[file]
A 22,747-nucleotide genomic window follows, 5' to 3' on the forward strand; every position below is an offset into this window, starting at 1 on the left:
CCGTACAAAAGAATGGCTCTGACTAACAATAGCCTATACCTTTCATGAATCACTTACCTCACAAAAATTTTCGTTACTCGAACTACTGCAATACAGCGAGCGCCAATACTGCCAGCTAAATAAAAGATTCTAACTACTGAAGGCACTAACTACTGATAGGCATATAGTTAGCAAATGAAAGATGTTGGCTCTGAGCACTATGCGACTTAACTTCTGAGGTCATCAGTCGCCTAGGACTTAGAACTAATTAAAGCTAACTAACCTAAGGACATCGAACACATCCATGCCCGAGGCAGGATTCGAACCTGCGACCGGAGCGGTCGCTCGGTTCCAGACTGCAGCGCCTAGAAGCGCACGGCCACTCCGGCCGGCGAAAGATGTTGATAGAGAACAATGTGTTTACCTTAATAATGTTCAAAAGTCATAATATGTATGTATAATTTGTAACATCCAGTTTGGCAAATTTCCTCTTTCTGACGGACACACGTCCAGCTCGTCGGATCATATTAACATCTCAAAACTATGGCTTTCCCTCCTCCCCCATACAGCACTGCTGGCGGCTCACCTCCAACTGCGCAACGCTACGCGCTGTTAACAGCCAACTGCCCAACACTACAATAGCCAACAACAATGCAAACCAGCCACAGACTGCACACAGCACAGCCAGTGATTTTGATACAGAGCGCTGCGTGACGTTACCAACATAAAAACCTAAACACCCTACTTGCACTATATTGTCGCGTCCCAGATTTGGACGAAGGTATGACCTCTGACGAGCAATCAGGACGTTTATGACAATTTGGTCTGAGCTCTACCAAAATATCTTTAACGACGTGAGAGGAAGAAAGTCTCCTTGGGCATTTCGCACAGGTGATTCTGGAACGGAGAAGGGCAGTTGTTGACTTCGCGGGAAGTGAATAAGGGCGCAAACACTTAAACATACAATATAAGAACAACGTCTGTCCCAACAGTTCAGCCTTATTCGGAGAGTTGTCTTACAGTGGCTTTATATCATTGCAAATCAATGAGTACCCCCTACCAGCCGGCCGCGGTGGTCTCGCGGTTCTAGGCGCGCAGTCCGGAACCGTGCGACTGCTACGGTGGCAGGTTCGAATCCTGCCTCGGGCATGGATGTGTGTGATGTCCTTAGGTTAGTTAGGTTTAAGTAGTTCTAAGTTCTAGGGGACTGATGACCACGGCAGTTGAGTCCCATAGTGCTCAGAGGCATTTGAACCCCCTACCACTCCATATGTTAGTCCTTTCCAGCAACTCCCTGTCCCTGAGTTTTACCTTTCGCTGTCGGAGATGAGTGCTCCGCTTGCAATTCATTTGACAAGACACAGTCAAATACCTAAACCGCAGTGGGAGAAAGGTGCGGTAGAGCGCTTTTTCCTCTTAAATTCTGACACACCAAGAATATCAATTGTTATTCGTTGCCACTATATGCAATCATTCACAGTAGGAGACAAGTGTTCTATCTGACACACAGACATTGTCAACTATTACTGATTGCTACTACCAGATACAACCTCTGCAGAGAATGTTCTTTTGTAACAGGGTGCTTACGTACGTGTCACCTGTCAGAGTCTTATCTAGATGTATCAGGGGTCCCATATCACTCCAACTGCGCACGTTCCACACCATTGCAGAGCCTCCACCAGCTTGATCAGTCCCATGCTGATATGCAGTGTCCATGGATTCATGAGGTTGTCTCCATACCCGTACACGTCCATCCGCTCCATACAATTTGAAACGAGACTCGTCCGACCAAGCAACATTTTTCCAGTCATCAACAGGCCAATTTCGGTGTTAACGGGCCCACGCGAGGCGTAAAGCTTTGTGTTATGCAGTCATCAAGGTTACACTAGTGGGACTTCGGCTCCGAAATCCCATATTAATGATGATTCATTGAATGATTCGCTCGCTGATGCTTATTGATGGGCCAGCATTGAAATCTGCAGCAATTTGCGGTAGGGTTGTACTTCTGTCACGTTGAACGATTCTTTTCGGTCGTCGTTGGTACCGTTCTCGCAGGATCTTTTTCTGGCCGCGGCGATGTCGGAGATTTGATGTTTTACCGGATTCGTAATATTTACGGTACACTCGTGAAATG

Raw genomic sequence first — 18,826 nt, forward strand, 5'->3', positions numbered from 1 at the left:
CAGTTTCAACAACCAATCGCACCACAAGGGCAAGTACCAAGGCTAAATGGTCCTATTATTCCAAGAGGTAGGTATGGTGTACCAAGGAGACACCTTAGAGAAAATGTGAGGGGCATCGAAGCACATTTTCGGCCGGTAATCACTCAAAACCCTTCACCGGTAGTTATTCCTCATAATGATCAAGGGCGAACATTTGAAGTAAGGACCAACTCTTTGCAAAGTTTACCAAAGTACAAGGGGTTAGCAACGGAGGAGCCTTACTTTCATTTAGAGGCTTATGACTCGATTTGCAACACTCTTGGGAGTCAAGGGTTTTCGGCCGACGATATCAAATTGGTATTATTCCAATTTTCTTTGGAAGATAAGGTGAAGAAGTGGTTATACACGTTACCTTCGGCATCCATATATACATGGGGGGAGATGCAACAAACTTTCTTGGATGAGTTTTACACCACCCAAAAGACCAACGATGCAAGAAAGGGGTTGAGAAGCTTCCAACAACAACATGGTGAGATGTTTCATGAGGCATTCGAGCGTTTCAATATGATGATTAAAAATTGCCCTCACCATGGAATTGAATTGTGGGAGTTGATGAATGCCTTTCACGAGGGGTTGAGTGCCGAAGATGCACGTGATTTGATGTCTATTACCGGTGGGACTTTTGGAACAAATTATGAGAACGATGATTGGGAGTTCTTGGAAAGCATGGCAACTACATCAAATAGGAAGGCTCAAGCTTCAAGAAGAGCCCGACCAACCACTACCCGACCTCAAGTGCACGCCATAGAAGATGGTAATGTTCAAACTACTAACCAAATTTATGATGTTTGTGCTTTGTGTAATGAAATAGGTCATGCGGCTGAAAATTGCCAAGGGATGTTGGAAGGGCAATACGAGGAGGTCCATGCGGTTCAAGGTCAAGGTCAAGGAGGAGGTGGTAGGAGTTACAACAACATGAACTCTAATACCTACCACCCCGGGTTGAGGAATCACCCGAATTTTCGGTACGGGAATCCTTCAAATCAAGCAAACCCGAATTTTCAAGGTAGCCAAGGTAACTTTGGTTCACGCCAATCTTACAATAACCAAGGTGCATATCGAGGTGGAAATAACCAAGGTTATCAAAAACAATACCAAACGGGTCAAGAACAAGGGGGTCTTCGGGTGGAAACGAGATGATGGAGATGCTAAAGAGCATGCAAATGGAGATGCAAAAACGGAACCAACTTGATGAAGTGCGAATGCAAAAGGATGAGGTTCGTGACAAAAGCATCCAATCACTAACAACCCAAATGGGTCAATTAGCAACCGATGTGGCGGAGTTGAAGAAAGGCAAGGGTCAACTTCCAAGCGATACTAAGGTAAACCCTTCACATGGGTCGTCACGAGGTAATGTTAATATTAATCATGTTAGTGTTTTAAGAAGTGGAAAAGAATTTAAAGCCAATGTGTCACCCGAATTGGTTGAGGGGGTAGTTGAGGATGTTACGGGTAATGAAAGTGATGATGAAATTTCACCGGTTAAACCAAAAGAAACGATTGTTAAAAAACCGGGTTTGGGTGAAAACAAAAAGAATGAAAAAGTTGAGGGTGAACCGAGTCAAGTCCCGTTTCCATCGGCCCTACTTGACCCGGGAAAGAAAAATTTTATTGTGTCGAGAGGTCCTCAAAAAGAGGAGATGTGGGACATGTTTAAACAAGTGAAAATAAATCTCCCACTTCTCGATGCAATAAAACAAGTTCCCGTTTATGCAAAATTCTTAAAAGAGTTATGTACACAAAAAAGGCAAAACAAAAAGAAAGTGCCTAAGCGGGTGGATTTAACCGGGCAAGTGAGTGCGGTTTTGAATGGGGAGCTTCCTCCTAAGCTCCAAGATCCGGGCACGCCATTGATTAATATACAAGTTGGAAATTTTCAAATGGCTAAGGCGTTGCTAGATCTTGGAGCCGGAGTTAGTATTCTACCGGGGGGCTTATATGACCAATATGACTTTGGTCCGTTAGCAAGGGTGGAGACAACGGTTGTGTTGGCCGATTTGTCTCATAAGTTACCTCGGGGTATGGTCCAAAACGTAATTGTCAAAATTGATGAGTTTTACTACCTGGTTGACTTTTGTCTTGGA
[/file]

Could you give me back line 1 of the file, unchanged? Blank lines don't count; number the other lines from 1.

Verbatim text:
A 22,747-nucleotide genomic window follows, 5' to 3' on the forward strand; every position below is an offset into this window, starting at 1 on the left: